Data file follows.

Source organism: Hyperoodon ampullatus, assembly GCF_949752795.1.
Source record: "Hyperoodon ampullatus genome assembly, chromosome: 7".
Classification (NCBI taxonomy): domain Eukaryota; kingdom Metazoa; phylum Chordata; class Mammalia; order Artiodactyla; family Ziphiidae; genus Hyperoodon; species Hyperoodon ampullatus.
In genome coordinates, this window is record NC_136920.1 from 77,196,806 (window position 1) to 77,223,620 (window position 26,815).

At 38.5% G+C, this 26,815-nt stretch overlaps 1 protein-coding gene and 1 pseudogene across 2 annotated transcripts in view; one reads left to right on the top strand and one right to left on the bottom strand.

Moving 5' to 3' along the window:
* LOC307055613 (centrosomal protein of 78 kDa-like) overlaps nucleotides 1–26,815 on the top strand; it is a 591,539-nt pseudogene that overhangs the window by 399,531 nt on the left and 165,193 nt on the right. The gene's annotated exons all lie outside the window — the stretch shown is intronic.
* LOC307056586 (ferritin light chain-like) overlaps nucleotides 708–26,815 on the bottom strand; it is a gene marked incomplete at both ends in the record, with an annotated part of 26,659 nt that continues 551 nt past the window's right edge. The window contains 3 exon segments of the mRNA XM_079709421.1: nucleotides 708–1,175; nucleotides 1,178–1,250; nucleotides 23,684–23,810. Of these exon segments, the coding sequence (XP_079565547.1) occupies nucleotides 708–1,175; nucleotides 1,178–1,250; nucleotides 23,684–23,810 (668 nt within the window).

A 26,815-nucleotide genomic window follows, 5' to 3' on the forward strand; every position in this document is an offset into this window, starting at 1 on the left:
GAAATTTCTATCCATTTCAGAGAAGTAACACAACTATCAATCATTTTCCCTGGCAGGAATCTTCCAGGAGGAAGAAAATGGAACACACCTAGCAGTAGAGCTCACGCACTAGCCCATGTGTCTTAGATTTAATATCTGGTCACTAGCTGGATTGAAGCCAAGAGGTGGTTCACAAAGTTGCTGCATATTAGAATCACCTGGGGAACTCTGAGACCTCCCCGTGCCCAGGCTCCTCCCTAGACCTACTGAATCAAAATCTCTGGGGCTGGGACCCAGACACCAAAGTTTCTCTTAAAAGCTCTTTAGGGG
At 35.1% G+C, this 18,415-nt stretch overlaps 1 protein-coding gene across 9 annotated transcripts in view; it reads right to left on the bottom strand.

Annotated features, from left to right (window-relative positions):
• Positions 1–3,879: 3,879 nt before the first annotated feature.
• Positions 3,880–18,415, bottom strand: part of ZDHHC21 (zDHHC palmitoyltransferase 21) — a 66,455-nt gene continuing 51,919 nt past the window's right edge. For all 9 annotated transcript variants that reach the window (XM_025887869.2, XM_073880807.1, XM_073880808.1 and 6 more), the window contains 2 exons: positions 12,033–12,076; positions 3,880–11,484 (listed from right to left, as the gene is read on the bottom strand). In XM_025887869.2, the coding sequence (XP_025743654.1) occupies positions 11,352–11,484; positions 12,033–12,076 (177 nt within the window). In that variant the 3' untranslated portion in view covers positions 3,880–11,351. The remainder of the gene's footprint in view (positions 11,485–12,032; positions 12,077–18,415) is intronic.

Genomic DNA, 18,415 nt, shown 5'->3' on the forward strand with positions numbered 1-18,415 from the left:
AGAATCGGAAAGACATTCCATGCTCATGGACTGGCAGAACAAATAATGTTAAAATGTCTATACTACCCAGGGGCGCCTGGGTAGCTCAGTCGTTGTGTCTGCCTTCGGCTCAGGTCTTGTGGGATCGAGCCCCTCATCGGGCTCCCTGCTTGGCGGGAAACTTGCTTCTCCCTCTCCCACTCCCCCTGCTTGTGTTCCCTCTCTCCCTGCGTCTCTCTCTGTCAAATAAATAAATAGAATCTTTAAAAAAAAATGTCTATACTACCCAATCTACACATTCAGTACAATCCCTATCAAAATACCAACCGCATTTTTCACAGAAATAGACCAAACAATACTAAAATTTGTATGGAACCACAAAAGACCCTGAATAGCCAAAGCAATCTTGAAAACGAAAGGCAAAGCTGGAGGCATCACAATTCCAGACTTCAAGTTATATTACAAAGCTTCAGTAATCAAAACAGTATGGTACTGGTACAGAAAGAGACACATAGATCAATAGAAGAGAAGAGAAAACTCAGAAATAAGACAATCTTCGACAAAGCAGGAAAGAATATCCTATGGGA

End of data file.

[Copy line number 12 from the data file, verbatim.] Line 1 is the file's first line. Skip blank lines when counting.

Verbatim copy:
Annotated features, from left to right (window-relative positions):